Safety at Santa Monica

AOPA hosts public discussion

October 30, 2013

Ninety-six-year-old Santa Monica Municipal Airport sits on a plateau slightly above the densely populated community, surrounded by office and industrial buildings and, on either end of its single runway, houses. And while airplane noise has been an issue with those local residents for years, they voiced new concerns recently about a fatal accident at the airport last month.

AOPA on Oct. 24 hosted a pilot safety seminar in the city to address those concerns.

Bruce Landsberg, president of the AOPA Foundation and Air Safety Institute, spoke to about 100 local pilots, AOPA members, and airport opponents about the accident involving a Cessna Citation jet that veered off the airport’s runway and into a hangar, igniting. He also discussed practices for noise reduction, safety, and fuel management at airports surrounded by development.

“Would everyone agree that Santa Monica is a congested area?” Landsberg asked the pilots gathered in a ballroom of the Santa Monica Doubletree Suites-Hilton Hotel during a discourse on emergency landing locations. “As old as it is, this airport obviously has some unique features.”

However, Landsberg noted that Santa Monica Airport’s safety record is on par with other area airports, and that and that there have been no off-airport fatalities to nonparticipating individuals since 1982, when the National Transportation Safety Board started keeping such records.

Landsberg discussed the best way to select off-airport landing sites near airports in developed areas, glide ratios, and the “Impossible Turn,” or the perils of turning back to the airport after encountering engine problems after takeoff. Only after gaining enough altitude and airspeed, he counseled, are turn-backs possible.

Santa Monica Municipal Airport opened in 1917 and was once the site of a Douglas Aircraft manufacturing facility.  In fact, the first houses near the airport were built by Douglas for its employees. Today, Santa Monica Airport is surrounded mostly by office and light industrial buildings. Residential development has expanded on either end of its 5,000-foot runway, 3/21.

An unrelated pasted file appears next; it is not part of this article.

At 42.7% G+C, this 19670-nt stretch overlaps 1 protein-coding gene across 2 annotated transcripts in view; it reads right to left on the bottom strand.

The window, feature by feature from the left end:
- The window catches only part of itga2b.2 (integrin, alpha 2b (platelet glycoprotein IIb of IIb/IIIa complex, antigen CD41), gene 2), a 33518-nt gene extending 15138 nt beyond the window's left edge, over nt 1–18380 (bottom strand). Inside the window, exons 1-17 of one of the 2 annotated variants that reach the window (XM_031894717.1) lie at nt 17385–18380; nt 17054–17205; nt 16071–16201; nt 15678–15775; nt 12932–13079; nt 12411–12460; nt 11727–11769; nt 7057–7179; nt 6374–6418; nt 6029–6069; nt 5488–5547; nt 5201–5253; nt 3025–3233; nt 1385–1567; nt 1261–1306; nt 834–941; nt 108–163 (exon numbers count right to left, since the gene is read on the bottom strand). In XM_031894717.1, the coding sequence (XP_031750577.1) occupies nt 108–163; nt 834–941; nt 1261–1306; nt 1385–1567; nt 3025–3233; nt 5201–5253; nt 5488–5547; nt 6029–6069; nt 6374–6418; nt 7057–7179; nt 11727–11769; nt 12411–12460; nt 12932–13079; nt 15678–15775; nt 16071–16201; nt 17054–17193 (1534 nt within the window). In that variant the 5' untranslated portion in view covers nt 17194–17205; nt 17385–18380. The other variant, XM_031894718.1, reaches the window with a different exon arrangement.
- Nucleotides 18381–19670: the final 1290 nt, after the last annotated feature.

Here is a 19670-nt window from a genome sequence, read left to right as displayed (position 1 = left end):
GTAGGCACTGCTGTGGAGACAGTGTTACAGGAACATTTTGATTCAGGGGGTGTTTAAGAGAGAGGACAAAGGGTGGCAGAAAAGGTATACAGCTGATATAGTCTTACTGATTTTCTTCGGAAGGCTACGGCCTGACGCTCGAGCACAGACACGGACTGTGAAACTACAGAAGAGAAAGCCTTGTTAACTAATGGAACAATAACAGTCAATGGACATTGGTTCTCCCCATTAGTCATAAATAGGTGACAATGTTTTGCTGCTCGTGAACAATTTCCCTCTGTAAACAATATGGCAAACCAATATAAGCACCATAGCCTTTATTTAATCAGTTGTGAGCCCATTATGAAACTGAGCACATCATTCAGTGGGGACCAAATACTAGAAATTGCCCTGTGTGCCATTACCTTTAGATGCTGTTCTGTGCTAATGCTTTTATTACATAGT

Several anti-airport groups routinely complain to the city, population 92,000, about airport noise and emissions. However, an AOPA poll of Santa Monica residents has shown that more than 70 percent of the community favors keeping the airport open.

Homes at the end of the east-bound runway are separated from the airport by blast fence and a busy road. On the airport’s western end, some homes are closer to the airport, but they remain separated from it by a berm and a six-foot-tall concrete-block wall.

But Bill Dunn, AOPA’s vice president for airport advocacy, told seminar attendees that, “This evening is focused on aviation and airport safety. It is not any type of political rally for or against the airport. And we’re holding this seminar here, in a public space, so it is available to any member of the general public who has an interest.”

During the seminar, several anti-airport residents asked Landsberg whether it was safe to operate jets at Santa Monica, and whether aircraft were not increasing the amount of particulate pollution for area residents.

“Flying into here, we started to see pollution and smog around about 100 miles east of Santa Monica,” Landsberg replied. “Aircraft are not creating that particulate, cars and trucks are.”

In August the City of Santa Monica increased its landing fees—over objections by AOPA—by 250 percent to $5.48 per 1,000 pounds of maximum certificated gross landing weight. The city also removed a previous landing fee exemption for aircraft based at the airport, also despite AOPA objections.

Santa Monica pilots and airport business operators said the new fees have begun to drive some flight instruction and tenants away. AOPA’s airport directory shows that about 270 aircraft are based at Santa Monica in tiedowns and in hangars.